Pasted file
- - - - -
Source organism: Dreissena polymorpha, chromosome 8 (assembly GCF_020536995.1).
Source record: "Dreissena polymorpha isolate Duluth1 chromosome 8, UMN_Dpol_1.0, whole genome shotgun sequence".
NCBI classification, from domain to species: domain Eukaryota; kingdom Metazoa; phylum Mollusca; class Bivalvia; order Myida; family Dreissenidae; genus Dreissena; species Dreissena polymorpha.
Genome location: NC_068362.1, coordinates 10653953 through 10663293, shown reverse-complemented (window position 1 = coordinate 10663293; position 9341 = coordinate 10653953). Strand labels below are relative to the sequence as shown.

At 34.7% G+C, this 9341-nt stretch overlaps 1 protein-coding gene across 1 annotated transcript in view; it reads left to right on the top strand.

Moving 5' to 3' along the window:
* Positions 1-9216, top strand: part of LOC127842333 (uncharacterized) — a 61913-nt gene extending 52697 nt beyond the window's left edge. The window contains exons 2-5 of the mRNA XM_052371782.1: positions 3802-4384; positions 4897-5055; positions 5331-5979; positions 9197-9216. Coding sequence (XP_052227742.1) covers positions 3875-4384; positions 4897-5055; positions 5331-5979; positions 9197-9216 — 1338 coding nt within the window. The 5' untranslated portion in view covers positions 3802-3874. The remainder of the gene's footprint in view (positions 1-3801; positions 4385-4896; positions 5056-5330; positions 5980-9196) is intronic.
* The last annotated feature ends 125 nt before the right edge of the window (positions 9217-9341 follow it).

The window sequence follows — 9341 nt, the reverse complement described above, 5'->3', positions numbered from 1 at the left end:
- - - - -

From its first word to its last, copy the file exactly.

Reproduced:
Source organism: Dreissena polymorpha, chromosome 8 (assembly GCF_020536995.1).
Source record: "Dreissena polymorpha isolate Duluth1 chromosome 8, UMN_Dpol_1.0, whole genome shotgun sequence".
NCBI classification, from domain to species: domain Eukaryota; kingdom Metazoa; phylum Mollusca; class Bivalvia; order Myida; family Dreissenidae; genus Dreissena; species Dreissena polymorpha.
Genome location: NC_068362.1, coordinates 10653953 through 10663293, shown reverse-complemented (window position 1 = coordinate 10663293; position 9341 = coordinate 10653953). Strand labels below are relative to the sequence as shown.

At 34.7% G+C, this 9341-nt stretch overlaps 1 protein-coding gene across 1 annotated transcript in view; it reads left to right on the top strand.

Moving 5' to 3' along the window:
* Positions 1-9216, top strand: part of LOC127842333 (uncharacterized) — a 61913-nt gene extending 52697 nt beyond the window's left edge. The window contains exons 2-5 of the mRNA XM_052371782.1: positions 3802-4384; positions 4897-5055; positions 5331-5979; positions 9197-9216. Coding sequence (XP_052227742.1) covers positions 3875-4384; positions 4897-5055; positions 5331-5979; positions 9197-9216 — 1338 coding nt within the window. The 5' untranslated portion in view covers positions 3802-3874. The remainder of the gene's footprint in view (positions 1-3801; positions 4385-4896; positions 5056-5330; positions 5980-9196) is intronic.
* The last annotated feature ends 125 nt before the right edge of the window (positions 9217-9341 follow it).

The window sequence follows — 9341 nt, the reverse complement described above, 5'->3', positions numbered from 1 at the left end: